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Of all the observable quantities for gamma-ray bursts (GRBs), one of the most important is E peak. E peak is defined as the peak of the νF ν power spectrum from the prompt emission. While E peak has been extensively used in the past, for example with luminosity indicators, it has not been thoroughly examined for possible sources of scatter. In the literature, the reported error bars for E peak are the simple Poisson statistical errors. Additional uncertainties arise due to the choices made by analysts in determining E peak (e.g., the start and stop times of integration), imperfect knowledge of the response of the detector, different energy ranges for various detectors, and differences in models used to fit the spectra. We examine the size of these individual sources of scatter by comparing many independent pairs of published E peak values for the same bursts. Indeed, the observed scatter in multiple reports of the same burst (often with the same data) is greatly larger than the published statistical error bars. We measure that the 1σ uncertainty associated with the analyst's choices is 28%, i.e., 0.12 in log10(E peak), with the resultant errors always being present. The errors associated with the detector response are negligibly small. The variations caused by commonly used alternative definitions of E peak (such as present in all papers and in all compiled burst lists) are typically 23%-46%, although this varies substantially with the application. The implications of this are: (1) Even the very best measured E peak values will have systematic uncertainties of 28%. (2) Thus, GRBs have a limitation in accuracy for a single event, with this being reducible by averaging many bursts. (3) The typical 1σ total uncertainty for collections of bursts is 55%. (4) We also find that the width of the distribution for E peak in the burst frame must be near zero, implying that some mechanism must exist to thermostat GRBs. (5) Our community can only improve on this situation by using collections of bursts which all have identical definitions for the E peak calculation. © 2011. The American Astronomical Society. All rights reserved.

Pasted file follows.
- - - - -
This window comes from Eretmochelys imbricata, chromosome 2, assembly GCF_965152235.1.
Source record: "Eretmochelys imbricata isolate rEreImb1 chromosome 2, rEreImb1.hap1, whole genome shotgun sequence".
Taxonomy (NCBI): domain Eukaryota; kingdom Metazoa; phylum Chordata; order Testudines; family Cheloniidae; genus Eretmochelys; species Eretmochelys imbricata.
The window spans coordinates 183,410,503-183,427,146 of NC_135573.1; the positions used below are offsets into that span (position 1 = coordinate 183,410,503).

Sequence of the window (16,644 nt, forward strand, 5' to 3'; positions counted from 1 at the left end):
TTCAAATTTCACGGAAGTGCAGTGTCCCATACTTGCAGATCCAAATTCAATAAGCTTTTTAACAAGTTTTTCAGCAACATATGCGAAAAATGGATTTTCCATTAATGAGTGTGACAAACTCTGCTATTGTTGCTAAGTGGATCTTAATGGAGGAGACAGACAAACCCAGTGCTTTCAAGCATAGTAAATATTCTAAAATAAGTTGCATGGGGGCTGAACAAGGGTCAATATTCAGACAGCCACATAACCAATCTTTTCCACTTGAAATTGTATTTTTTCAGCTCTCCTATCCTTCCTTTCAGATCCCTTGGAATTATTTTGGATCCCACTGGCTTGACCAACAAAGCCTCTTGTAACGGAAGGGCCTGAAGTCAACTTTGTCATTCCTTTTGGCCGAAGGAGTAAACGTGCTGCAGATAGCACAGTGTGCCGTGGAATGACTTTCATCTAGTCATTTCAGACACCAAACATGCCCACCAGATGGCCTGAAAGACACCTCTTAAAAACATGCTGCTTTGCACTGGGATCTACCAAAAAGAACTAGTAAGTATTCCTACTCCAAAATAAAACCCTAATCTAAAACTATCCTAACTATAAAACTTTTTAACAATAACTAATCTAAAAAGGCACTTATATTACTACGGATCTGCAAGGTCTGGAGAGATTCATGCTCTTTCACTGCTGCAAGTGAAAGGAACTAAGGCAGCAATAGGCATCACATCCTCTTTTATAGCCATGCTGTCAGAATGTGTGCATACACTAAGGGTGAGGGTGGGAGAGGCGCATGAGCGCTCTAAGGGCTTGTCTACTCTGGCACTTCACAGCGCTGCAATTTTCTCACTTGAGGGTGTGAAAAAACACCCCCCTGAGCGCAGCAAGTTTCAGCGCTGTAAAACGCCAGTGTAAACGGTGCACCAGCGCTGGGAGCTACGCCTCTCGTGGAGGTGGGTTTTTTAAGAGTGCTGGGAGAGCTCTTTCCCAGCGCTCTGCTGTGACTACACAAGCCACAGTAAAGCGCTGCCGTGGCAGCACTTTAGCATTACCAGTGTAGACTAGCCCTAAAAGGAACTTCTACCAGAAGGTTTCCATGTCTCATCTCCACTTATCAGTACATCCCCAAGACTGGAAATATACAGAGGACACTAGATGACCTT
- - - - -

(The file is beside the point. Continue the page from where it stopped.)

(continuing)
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Astrophysical Journal